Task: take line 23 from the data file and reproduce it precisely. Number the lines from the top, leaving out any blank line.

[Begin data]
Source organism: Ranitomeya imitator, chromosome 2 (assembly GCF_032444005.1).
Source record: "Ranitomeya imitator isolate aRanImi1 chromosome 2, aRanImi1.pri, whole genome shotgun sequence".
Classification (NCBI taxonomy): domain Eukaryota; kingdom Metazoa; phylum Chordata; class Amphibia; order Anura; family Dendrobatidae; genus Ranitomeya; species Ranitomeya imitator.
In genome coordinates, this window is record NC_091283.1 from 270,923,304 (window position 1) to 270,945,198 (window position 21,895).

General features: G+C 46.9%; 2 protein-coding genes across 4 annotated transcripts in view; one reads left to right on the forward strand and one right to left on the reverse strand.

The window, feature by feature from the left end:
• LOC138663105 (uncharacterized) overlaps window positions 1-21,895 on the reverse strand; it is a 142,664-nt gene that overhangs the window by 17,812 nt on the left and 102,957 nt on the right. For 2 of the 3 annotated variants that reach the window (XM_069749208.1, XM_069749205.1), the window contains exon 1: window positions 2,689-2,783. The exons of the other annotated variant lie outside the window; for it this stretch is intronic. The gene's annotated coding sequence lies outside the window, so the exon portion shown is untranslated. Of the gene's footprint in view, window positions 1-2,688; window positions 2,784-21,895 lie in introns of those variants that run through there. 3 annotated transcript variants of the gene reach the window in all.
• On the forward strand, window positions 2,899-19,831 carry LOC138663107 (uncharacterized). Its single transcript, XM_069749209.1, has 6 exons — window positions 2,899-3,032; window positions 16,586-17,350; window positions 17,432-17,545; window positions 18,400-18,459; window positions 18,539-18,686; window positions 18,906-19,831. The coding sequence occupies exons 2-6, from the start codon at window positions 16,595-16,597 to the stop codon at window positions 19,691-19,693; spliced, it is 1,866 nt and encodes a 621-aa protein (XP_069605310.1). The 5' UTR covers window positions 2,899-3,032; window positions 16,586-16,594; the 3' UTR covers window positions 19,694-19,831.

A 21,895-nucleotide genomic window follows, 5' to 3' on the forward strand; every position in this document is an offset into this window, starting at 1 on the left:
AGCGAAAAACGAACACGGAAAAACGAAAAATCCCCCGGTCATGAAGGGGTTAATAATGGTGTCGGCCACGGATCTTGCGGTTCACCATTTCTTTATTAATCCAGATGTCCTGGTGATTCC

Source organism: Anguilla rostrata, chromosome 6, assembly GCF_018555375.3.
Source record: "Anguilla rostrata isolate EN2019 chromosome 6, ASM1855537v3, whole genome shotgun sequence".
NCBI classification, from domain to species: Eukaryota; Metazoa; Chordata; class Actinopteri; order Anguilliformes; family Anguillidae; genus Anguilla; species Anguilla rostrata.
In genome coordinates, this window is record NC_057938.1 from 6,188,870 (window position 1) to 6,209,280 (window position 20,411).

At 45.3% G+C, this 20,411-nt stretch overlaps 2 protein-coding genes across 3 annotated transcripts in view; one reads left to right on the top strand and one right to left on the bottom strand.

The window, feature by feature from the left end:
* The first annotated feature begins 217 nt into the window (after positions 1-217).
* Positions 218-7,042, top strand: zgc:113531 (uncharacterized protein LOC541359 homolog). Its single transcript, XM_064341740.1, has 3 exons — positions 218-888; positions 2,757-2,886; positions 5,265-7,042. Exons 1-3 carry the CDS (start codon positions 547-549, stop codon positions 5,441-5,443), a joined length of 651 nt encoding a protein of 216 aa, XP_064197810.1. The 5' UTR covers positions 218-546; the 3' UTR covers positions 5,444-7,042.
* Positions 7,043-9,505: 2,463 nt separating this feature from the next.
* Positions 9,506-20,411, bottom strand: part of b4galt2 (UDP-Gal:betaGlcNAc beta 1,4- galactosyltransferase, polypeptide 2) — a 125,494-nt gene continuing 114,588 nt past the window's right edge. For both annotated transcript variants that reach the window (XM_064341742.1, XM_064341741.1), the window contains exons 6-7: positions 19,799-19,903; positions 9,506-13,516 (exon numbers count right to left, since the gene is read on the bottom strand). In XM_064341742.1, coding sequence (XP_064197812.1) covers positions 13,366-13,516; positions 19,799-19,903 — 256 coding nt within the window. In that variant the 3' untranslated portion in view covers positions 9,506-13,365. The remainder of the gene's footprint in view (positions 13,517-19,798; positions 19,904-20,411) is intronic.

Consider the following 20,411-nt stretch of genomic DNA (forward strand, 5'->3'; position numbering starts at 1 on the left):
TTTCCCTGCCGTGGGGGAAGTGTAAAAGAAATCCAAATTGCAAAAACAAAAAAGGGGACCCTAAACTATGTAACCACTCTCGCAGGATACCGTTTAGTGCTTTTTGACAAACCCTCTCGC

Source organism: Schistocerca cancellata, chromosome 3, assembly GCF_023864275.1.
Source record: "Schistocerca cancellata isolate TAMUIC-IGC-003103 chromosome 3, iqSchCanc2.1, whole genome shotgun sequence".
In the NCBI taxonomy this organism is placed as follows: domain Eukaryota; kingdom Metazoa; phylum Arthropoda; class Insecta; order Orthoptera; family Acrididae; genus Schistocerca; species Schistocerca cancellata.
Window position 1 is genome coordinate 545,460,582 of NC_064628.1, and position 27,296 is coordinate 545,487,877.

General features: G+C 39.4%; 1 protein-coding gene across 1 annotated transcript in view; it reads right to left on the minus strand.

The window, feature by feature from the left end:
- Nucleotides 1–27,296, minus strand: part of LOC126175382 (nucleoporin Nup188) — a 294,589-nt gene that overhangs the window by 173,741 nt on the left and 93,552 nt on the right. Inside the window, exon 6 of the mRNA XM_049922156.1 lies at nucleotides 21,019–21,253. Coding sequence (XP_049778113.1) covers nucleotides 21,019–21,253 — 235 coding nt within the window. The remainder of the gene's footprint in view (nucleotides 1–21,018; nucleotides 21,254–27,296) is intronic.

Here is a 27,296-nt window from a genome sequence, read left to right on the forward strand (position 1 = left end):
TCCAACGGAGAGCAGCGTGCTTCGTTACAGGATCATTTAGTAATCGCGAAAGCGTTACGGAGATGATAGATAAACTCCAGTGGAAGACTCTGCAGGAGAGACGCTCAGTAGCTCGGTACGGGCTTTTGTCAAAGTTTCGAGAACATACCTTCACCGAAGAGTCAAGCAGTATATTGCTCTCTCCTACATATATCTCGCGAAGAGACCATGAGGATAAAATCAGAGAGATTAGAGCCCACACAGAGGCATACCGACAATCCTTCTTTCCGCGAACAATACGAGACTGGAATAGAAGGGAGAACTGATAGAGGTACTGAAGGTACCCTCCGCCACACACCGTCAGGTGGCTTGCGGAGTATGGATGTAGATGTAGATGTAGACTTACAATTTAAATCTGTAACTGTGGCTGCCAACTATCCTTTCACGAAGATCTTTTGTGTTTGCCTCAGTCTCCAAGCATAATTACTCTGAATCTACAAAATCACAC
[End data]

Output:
Source organism: Schistocerca cancellata, chromosome 3, assembly GCF_023864275.1.